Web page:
In Fighting COVID-19, Intellectual Property, Not Antitrust, is the Real Problem

November 29, 2021

Former New York Times reporter Donald McNeil had an interesting Medium piece on how antitrust law could be impeding the development of effective treatments for COVID-19. McNeil argued that COVID-19 treatments that were developed by Pfizer and Merck, and are now in the final stages of testing, may work best when taken together.

He argues that this may be the case because the drugs use two fundamentally different mechanisms for attacking the virus. By using the two in combination, we would be maximizing the likelihood that at least one would be effective. This has been the approach followed with effective H.I.V. drugs, as well as Hepatitis C treatments.

McNeil argues that the reason combinations are not pursued is because of antitrust laws. If, instead of competing with their different drugs, two giant drug manufacturers, like Pfizer and Merck, were to collaborate to produce the best possible treatment for COVID-19, they would be risking an antitrust action from the government or competing drug companies. McNeil recommends waiving antitrust rules when lifesaving medications are involved.

While that would clearly be desirable in this case, it is worth stepping back a minute. Let’s imagine that we were not relying on government-granted patent monopolies to finance biomedical research. Suppose that, instead of granting monopolies, the government just paid for the research upfront. (This is pretty much what we did with Moderna’s vaccine, but we also gave them a patent monopoly.)

If the government was paying for the research, a condition of getting the funding would be that all results are fully open.[1] In that context, Pfizer, Merck, and anyone else doing research on treating COVID-19 would have every reason in the world to examine the effectiveness of using drugs in combination.

The incentive would be for showing results that improved people’s health, not advancing the prospects for a specific drug. (I recommend the funding take the form of long-term contracts, which could be renewed and expanded, depending on the results shown from prior rounds of funding.) This system would also have the benefit that no one would have the incentive to hide results that reflected poorly on particular drugs (e.g. the addictiveness of the new generation of opioids).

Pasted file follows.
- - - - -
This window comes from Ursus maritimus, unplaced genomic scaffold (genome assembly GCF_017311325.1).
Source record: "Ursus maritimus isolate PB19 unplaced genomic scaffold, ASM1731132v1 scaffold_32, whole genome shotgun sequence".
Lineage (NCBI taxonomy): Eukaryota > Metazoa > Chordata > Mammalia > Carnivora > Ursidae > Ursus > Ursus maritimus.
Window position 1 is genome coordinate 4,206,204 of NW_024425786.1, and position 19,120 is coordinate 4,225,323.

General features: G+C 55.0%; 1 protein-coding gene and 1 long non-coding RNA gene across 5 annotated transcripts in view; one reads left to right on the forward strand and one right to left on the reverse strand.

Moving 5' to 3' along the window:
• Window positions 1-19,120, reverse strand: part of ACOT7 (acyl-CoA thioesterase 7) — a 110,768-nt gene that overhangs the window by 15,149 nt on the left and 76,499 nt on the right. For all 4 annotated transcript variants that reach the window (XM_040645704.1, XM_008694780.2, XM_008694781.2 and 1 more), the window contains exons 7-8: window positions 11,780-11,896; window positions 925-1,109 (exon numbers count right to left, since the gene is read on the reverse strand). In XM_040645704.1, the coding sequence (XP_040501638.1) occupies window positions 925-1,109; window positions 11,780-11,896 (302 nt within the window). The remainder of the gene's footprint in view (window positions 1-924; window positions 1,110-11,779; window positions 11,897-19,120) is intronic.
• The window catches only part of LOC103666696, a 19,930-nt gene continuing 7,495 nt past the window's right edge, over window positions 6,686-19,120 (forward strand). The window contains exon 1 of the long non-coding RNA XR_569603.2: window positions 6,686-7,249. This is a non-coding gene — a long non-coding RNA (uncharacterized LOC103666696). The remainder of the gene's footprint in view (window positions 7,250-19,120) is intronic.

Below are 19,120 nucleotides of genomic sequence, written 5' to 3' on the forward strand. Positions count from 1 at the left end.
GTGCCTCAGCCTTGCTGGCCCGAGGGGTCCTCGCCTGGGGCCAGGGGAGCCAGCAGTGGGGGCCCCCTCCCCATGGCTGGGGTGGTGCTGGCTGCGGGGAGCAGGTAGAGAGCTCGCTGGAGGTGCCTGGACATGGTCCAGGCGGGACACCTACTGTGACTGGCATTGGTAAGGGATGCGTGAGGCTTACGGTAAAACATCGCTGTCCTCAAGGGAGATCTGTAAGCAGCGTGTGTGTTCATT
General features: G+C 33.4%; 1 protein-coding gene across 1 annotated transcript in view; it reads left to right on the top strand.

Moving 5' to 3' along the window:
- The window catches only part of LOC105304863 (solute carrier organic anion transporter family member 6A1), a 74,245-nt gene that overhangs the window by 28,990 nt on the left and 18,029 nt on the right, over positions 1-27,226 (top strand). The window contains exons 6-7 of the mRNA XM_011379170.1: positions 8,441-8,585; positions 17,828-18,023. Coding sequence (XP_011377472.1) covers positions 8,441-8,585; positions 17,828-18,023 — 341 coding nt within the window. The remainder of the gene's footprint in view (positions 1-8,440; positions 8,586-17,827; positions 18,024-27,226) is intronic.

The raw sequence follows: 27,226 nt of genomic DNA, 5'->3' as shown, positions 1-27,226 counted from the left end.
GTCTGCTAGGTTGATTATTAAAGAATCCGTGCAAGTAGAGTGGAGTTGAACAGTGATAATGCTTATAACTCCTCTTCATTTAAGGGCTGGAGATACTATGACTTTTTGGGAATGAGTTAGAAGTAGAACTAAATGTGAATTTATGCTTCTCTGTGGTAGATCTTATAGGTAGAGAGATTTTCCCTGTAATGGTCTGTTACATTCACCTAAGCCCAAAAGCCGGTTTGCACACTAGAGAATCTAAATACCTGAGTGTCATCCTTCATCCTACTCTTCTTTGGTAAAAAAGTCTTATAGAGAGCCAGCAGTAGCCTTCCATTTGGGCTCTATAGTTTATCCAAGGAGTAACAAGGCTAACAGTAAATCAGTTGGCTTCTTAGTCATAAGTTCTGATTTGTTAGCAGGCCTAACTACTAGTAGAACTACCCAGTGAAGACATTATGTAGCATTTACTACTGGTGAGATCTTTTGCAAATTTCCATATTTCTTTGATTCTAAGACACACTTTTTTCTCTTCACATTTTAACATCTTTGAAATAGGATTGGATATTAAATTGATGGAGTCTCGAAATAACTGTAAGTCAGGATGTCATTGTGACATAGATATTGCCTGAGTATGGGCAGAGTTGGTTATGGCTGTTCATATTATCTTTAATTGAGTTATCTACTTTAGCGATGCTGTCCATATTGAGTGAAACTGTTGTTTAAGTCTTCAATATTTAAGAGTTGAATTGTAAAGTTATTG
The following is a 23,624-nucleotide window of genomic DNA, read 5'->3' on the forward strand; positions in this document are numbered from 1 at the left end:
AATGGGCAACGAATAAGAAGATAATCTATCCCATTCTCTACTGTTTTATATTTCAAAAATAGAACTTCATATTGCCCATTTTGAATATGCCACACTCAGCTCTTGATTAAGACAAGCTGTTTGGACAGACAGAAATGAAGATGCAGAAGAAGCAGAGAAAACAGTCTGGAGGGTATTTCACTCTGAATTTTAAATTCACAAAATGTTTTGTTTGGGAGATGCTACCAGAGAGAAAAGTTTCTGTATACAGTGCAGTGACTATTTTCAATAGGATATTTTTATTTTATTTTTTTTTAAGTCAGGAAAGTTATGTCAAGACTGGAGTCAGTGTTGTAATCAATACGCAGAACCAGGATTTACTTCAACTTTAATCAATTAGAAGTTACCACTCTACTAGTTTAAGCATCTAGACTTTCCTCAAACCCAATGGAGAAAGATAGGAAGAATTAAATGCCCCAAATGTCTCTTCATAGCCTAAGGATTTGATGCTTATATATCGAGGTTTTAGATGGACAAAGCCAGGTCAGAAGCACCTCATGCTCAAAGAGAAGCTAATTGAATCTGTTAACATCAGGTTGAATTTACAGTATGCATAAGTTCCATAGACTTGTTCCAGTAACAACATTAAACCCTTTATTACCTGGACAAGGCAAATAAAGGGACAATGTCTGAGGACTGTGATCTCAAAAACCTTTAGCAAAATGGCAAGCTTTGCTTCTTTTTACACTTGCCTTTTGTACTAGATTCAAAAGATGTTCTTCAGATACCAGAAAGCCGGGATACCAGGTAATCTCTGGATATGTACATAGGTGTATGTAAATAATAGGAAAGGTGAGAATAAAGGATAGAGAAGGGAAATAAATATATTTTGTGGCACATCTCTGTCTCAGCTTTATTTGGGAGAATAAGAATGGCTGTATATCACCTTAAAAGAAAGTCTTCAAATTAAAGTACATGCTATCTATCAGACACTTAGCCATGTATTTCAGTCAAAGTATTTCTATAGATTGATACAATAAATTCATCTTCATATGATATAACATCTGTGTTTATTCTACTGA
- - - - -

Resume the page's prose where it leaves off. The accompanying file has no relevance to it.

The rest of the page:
In this context antitrust would not be an issue. All drugs would be produced as generics from the day they came on the market. While there could be some basis for concern if manufacturing became too concentrated, there would be no problems associated with companies collaborating in the development of new drugs.

Ideally, we would also be seeing this sort of collaboration internationally. This is what many of us hoped for at the start of the pandemic. Imagine if we had been prepared to collaborate with China to have their vaccines distributed as widely as possible, while we waited for production of the more effective mRNA vaccines to ramp up. (And, everyone in the world would be able to produce the mRNA vaccines if they could develop or convert the manufacturing capacity.) We might have saved hundreds of thousands, or even millions, of lives and substantially slowed the spread.

The pandemic presented an opportunity to experiment with new ways of supporting the development of vaccines, tests, and treatments. Unfortunately, we instead dug deeper into our prior methods, with great cost in lives, as well as the health of people around the world. It might be late in the game in terms of combatting this pandemic, but some new thinking would be tremendously valuable in preparing for the next pandemic, as well as our ongoing struggles with cancer, heart disease, and other longstanding health issues.

[1] I outline how this sort of funding mechanism could work in chapter 5 of Rigged [it’s free].


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